This past week, I practiced a partial media fast for my course on the spiritual disciplines. This means that instead of checking my e-mail, blog feedreader, or Facebook account after I woke up each morning, I refrained from accessing the internet until 12:00 noon.
I have practiced fasting on occasion in the past, usually when I am seeking wisdom about a particular decision. These have been food fasts for a certain period of hours or number of meals. And once, in my senior year of college, I gave up Dr. Pepper for seven months because I could no longer ignore that it was a mindless addiction.
But in each of these instances, I can’t say I used those opportunities to truly be with God. The fast from Dr. Pepper was an attempt to not let my thirst for the soda master me, but I merely replaced it with something else. And when I did fast from food for the purposes of waiting on God for a decision, I can’t say that I knew how to wait on God for that thing. When I noticed hunger pains, I would throw prayers up to heaven about the decision I needed to make and would bracingly remind myself that man does not live on bread alone. But I didn’t know what it meant, as the verse suggests, to live on the words that proceed out of God’s mouth, and my prayers were more like Hail Mary passes thrown up to the ceiling than they were opportunities to converse with God, to be honest and to truly listen.
In approaching the media fast last week, Richard Foster seemed to be showing me a different way to regard the whole experience. He says in Celebration of Discipline that “more than any other Discipline, fasting reveals the things that control us.” He asks us to pay attention to our response to the fast: “Anger, bitterness, jealousy, strife, fear — if they are within us, they will surface during fasting. At first we will rationalize that our anger is due to our hunger; then we will realize that we are angry because the spirit of anger is within us. We can rejoice in this knowledge because we know that healing is available through the power of Christ.”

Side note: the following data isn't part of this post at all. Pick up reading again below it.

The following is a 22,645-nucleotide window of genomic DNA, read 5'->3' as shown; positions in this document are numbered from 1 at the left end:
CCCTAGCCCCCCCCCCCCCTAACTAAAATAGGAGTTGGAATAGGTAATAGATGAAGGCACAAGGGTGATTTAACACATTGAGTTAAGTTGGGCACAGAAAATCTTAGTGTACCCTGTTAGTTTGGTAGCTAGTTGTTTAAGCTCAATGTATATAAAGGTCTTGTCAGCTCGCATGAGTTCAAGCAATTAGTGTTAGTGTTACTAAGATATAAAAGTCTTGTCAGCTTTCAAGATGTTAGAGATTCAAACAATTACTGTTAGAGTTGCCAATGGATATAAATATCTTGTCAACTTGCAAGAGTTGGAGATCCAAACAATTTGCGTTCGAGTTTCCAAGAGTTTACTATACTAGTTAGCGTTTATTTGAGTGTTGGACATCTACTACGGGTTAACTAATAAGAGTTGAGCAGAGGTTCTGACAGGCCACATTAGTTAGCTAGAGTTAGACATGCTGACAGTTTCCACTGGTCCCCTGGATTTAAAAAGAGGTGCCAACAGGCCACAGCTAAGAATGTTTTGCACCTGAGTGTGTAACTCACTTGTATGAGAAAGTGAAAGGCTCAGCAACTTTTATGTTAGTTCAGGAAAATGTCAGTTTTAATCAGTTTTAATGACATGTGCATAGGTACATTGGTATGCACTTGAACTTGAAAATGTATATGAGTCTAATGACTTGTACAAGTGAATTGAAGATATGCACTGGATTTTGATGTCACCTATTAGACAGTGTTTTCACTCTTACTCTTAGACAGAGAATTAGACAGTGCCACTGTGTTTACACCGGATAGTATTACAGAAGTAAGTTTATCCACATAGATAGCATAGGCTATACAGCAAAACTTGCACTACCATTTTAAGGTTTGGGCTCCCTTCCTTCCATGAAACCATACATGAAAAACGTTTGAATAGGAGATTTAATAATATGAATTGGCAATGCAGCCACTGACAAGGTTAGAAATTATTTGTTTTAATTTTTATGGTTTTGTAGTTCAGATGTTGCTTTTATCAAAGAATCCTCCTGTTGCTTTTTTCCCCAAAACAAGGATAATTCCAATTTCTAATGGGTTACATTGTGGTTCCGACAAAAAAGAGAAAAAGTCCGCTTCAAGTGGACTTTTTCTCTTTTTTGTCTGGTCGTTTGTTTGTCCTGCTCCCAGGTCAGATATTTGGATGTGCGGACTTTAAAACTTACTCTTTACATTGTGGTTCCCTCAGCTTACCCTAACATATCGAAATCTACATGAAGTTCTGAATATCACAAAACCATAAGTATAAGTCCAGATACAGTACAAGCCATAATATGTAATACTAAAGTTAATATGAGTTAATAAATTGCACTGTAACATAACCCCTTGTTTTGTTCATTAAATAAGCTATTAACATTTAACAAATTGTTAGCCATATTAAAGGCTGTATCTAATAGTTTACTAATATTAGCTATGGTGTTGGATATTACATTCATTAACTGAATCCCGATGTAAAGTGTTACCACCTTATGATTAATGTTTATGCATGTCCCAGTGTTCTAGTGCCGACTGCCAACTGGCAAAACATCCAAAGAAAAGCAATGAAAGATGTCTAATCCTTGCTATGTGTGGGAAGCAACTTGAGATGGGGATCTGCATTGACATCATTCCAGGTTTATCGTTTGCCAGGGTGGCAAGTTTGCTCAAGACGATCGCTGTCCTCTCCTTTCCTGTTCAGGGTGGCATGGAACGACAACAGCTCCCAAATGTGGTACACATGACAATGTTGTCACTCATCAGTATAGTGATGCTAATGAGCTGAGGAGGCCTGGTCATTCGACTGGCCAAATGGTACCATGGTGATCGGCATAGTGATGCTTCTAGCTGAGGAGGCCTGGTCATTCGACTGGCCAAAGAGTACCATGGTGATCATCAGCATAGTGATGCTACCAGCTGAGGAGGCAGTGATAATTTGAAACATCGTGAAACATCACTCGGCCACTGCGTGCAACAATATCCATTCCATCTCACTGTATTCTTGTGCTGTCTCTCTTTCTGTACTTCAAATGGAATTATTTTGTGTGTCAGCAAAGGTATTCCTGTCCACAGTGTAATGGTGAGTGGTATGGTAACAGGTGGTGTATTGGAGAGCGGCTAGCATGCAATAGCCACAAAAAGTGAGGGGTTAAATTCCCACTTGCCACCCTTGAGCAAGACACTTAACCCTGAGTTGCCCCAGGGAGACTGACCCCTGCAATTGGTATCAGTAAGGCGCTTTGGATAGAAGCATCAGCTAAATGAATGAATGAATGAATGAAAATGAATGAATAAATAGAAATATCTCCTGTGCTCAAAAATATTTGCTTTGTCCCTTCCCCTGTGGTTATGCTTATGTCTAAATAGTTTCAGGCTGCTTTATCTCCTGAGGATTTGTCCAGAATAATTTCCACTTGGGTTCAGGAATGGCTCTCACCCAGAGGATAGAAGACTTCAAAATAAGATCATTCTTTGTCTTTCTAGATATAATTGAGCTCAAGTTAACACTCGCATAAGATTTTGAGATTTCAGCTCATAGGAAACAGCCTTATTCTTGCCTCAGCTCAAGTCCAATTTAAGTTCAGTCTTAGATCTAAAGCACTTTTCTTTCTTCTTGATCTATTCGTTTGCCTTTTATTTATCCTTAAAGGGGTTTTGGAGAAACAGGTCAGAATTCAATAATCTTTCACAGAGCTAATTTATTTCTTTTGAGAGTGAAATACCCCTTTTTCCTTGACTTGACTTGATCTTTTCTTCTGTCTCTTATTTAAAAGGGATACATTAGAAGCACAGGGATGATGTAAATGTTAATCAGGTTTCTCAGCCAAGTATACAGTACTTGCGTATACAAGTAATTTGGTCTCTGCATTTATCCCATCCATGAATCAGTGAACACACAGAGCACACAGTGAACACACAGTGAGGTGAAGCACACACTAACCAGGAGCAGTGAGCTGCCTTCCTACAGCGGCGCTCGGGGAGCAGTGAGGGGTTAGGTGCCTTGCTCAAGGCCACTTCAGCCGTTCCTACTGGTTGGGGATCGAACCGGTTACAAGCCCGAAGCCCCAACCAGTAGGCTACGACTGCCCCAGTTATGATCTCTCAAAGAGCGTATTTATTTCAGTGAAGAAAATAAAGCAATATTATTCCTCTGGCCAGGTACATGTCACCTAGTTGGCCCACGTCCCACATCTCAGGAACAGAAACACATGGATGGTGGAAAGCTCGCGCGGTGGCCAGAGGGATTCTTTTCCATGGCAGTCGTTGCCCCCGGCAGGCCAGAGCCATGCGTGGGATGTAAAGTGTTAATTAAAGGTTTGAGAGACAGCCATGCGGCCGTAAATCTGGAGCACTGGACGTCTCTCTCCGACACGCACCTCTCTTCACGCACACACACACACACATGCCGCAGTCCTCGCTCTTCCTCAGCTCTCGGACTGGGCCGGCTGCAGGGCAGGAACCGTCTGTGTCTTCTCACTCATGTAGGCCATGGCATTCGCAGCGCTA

As I read this passage, I couldn’t help but notice how easy it can be to miss the real fruit of our fasts if we focus merely on abstention from the thing committed to. If I fast from Dr. Pepper but fill up my addiction with raspberry iced tea instead, have I really learned anything about my addictive inclination? If I am hungry for food and spend the entire fast counting down the minutes until I can eat, have I really learned about my overdependence on food for sustenance and comfort?
The same could be asked of my media fast last week. When I couldn’t connect to the internet, what did I feel compelled to do instead? I found myself wanting food and phone calls: food provides comfort and distraction, and phone calls provide affirmation and connection. In the absense of e-mail, Facebook, and blog-reading, I wanted to receive comfort, distraction, affirmation, and connection in some other way. It would have been easy to turn to food and phone calls during that time and still feel proud of my ability to abstain from computer usage. But what would I have gained? I would still have filled myself with something that soothes a concern or fills a hole, instead of asking God how He can soothe that concern or fill that hole with the truth of Himself. I would not have gleaned the true fruit of the fast.
This may, in fact, be what it means to subsist on the words that proceed from God’s mouth: to bring to God my compulsions, to ask Him what they reveal about my needy, compulsive heart, and to ask Him how He fills that need by the truth of who He is and how He regards me.